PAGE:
Acoustic Neuroma

Acoustic neuroma, also called vestibular schwannoma, is a rare, non-cancerous tumor that develops on the eighth cranial nerve.  This nerve runs from the inner ear to the brain and is responsible for hearing and balance (equilibrium). Acoustic neuroma symptoms vary, but in 90 percent of cases, hearing loss in one ear (unilateral) is the first symptom.

Acoustic Neuroma: What You Need to Know

Teamwork

Acoustic neuroma is best managed by specialists such as radiologists, neurosurgeons and otolaryngologists (surgeons who specialize in disorders of the ears, nose and throat – also known as ENTs). At Fletcher Allen, our physicians and other support staff work together as a team, providing expert care.

Technology

Our team uses the latest technology and minimally invasive procedures when possible to treat acoustic neuroma. You will benefit from our Otolaryngology Clinic, where we manage ear, nose and throat conditions with a multidisciplinary approach. We offer stereotactic radiosurgery to treat acoustic neuroma, such as Gamma Knife radiosurgery, where doctors deliver radiation precisely to a tumor without making a single incision.

Experienced, Trusted Expertise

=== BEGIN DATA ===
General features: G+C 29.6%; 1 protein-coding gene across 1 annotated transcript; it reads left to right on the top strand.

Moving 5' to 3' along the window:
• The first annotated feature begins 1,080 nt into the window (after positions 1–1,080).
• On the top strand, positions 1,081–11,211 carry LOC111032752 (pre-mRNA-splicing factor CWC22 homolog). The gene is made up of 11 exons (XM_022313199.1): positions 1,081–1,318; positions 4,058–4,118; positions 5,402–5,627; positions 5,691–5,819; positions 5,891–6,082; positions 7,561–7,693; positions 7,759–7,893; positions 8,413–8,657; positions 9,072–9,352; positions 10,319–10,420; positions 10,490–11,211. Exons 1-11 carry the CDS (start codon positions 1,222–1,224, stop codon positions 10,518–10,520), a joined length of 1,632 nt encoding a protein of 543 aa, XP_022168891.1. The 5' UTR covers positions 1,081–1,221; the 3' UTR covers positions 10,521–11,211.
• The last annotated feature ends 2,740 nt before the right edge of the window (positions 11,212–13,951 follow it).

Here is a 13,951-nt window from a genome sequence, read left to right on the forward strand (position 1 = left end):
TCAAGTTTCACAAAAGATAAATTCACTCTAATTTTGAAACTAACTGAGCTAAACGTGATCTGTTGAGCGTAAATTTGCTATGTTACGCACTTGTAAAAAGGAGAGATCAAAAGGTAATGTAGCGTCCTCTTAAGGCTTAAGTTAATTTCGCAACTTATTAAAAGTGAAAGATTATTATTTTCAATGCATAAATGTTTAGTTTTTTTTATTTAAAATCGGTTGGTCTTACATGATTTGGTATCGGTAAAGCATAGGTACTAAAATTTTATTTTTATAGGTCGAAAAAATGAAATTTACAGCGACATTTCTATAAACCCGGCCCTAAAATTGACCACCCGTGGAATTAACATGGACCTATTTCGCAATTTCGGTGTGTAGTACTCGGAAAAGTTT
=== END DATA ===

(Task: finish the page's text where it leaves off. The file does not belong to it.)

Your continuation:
As an academic medical center and health system, our team provides the most advanced care backed by research: we make all diagnostic and treatment recommendations based on the latest thinking in the field. In fact, advancing medical knowledge through research is one of our core missions.

  • Hearing loss, usually gradual, but it can be sudden, and mainly on one side
  • Ringing in your ear (tinnitus)
  • Unsteadiness
  • Vertigo (dizziness)
  • Facial numbness

The exact cause of acoustic neuroma is unknown, but a couple of factors may increase your risk of developing the condition, including:

What is Acoustic Neuroma?

Usually, acoustic neuroma is a slow-growing tumor on the main nerve connecting your inner ear to your brain. Sometimes the tumor doesn't grow at all. In a few cases, although rare, it grows quickly becoming large enough to press against your brainstem, which can be life-threatening. Acoustic neuroma is not cancerous, and it does not spread to other parts of the body.

Branches of this nerve directly affect your balance and hearing, so pressure disrupts its ability to send nerve signals to the brain and can cause the following acoustic neuroma symptoms:

  • Hearing loss, usually gradual, but it can be sudden, and mainly on one side
  • Ringing in your ear (tinnitus)
  • Unsteadiness
  • Vertigo (dizziness)
  • Facial Numbers

The exact cause of acoustic neuroma is unknown, but a couple factors may increase your risk of developing the condition, including:

Diagnosis and Treatment: Acoustic Neuroma

Learn more about acoustic neuroma diagnosis and treatment.
Find a Fletcher Allen physician or call 802-847-4535.